Showing posts from June, 2010

Behavior bootcamp

I find when I have had a stretch of being preoccupied that it's as if I wake up one morning and realize that my children have become hooligans.  Because of my preoccupation, this time with getting M. off to her mission trip and B. leaving for scout camp and then figuring out how life is going to work without these two very capable people, I don't parent quite as actively as I should and our home life starts to look a bit like Lord of the flies.  This is particularly true with the younger boys.  In the past few days the incidences of whining, complaining, blaming, and general unpleasantness has escalated significantly. 

As a result, we have to go back to basics, starting with first-time obedience.  There are two boys in the house, who over the next few days, are going to have a boat load of opportunities to practice this skill.  I also predict that my house is going to be very, very clean by the end of it.  This is because in order to practice obedience there needs to be some …

Sometimes I wish my house were bigger

I'll just pause here for a moment so that those of you who have seen my house can clean-up the coffee you just spewed all over you computer.  Perhaps I should have said, "I wish my house had more usable space."  Is that better?  Marginally?  For those of you who haven't been to my house, it is big.  Really big.  Embarrassingly big.  But we really only use a fraction of the space.  What I wish is that we had the resources to turn much of the unused/unusable space into something useful.  We have an entire third floor which could be turned into bedrooms, both for some of our children and for use as guest rooms.  Right now, it is three rooms and a bathroom, all of which are completely unusable, and an over-sized play room.  Yes, I know having the huge playroom up there is nice, but does it really need to be this big?  It just invites monster-sized messes. And then there is the attic above that...

Anyway, why am I thinking about this?  I have started having that dream aga…

Book discovery and other things

I have found a new book that I am loving so much, I want to share it with you even though I'm not done with it yet.  It is Keeping House: the litany of everyday life by Margaret Kim Peterson.  Here is a little excerpt:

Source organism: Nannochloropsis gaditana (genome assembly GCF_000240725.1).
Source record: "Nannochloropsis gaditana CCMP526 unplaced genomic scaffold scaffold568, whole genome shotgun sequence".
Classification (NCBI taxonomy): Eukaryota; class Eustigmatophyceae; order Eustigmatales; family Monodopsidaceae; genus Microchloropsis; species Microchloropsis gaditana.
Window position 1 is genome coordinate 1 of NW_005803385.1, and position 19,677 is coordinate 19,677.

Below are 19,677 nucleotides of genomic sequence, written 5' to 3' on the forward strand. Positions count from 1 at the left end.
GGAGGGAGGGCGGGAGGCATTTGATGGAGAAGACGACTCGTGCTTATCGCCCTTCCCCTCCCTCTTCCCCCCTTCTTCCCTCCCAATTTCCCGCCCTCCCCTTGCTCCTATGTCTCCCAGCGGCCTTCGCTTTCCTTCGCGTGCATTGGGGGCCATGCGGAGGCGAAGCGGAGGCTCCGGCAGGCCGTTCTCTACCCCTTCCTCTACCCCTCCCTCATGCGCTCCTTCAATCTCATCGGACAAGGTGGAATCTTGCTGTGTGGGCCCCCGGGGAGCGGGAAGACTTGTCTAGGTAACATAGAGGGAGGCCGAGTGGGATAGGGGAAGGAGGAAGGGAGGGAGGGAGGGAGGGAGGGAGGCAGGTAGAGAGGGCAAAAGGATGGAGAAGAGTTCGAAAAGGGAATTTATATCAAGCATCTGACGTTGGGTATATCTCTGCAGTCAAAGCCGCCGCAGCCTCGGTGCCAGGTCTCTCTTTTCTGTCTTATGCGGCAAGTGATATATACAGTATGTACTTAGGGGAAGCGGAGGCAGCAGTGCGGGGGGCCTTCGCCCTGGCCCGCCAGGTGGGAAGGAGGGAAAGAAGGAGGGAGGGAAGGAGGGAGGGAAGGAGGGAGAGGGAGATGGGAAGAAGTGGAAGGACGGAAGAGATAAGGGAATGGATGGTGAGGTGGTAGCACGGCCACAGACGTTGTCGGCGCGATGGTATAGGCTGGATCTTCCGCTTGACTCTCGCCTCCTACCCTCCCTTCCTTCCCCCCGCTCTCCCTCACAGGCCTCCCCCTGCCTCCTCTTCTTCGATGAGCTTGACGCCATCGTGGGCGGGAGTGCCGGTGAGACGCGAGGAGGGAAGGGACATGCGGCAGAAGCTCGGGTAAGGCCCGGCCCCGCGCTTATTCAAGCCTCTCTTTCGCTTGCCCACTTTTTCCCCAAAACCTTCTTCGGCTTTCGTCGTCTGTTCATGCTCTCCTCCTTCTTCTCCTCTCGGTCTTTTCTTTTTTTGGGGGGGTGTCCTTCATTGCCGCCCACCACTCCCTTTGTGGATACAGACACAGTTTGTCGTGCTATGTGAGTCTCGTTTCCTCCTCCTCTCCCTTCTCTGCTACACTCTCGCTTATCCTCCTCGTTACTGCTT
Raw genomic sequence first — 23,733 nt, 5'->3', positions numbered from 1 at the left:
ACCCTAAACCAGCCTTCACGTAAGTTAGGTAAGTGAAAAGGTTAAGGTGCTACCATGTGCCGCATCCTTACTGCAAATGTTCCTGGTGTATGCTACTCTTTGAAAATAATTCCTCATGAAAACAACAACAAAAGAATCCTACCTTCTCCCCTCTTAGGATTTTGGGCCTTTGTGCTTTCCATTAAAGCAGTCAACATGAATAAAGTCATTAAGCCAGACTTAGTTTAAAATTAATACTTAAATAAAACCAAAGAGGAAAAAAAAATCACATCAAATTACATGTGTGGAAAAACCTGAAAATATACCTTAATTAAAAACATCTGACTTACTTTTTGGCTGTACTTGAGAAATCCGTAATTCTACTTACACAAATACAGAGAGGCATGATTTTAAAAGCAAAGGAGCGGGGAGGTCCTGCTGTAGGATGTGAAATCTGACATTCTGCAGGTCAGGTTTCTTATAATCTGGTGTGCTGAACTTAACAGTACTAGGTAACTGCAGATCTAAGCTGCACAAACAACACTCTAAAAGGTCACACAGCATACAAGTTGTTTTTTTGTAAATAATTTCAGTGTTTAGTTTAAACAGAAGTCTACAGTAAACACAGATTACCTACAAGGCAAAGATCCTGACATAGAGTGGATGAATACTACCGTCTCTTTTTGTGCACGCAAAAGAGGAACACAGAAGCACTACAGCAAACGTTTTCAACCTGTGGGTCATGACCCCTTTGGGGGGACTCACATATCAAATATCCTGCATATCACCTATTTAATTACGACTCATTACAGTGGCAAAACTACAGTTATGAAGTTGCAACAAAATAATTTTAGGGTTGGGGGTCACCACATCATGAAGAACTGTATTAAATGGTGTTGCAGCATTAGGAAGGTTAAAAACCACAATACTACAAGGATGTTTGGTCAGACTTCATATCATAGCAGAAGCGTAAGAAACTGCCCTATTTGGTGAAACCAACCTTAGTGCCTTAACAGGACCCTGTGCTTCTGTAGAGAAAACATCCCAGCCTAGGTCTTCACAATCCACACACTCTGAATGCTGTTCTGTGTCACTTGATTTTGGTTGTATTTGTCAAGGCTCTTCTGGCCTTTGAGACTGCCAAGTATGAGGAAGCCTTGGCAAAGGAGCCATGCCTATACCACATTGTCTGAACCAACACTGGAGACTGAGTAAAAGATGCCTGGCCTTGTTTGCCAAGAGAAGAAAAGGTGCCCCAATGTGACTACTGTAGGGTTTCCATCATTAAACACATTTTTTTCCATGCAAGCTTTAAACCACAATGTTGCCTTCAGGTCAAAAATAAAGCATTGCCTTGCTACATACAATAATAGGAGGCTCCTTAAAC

"Although my husband and I hardly had two nickels to rub together, we agreed that I would not seek paid employment for those few months and would instead devote my time to getting us packed and moved.  I would in other words, be "just a housewife."

     Around that time my friend Donna gave birth to her second child.  Lily turned out to be severely affected by Down syndrome.  She spent the three months of her brief life in a pediatric intensive-care nursery, and for those three months Donna practically lived at the hospital with her.  I sat and visited with them for a couple of hours two or three days a week, sharing with them in that searing experience of love and loss.  Lilly died just a week after we moved; we had been gone from church only on…

Plinkety, Plinkety, Plinkety, Plink*

That's the happy sound of canning lids sealing.  A sound one wants to hear after having spent a good portion of the day in the kitchen making and canning jam.

Our house guest and her daughter went to Michigan yesterday to pick cherries.  And pick cherries they did... to the tune of nearly 100 pounds of cherries; half sweet and half sour.  When you've spent that much time driving and picking, you don't want the cherries to go bad.  We needed to do something with them. Today.  And to add to the fun, (and because I'm a tad bit compulsive) I went to the farmer's market this morning hoping to find the last of the strawberries and brought home 6 quarts.  I really do think they were the last; they were very sweet and very ripe.  Waiting to do something with them was not an option either.

As you can see in the picture above, we ended up with 6 1/2 pints of sour cherry jam.  (This was new for me and I have to say I'm pretty proud of how it turned out.  It is way yummy.…

So, do you stop for the summer?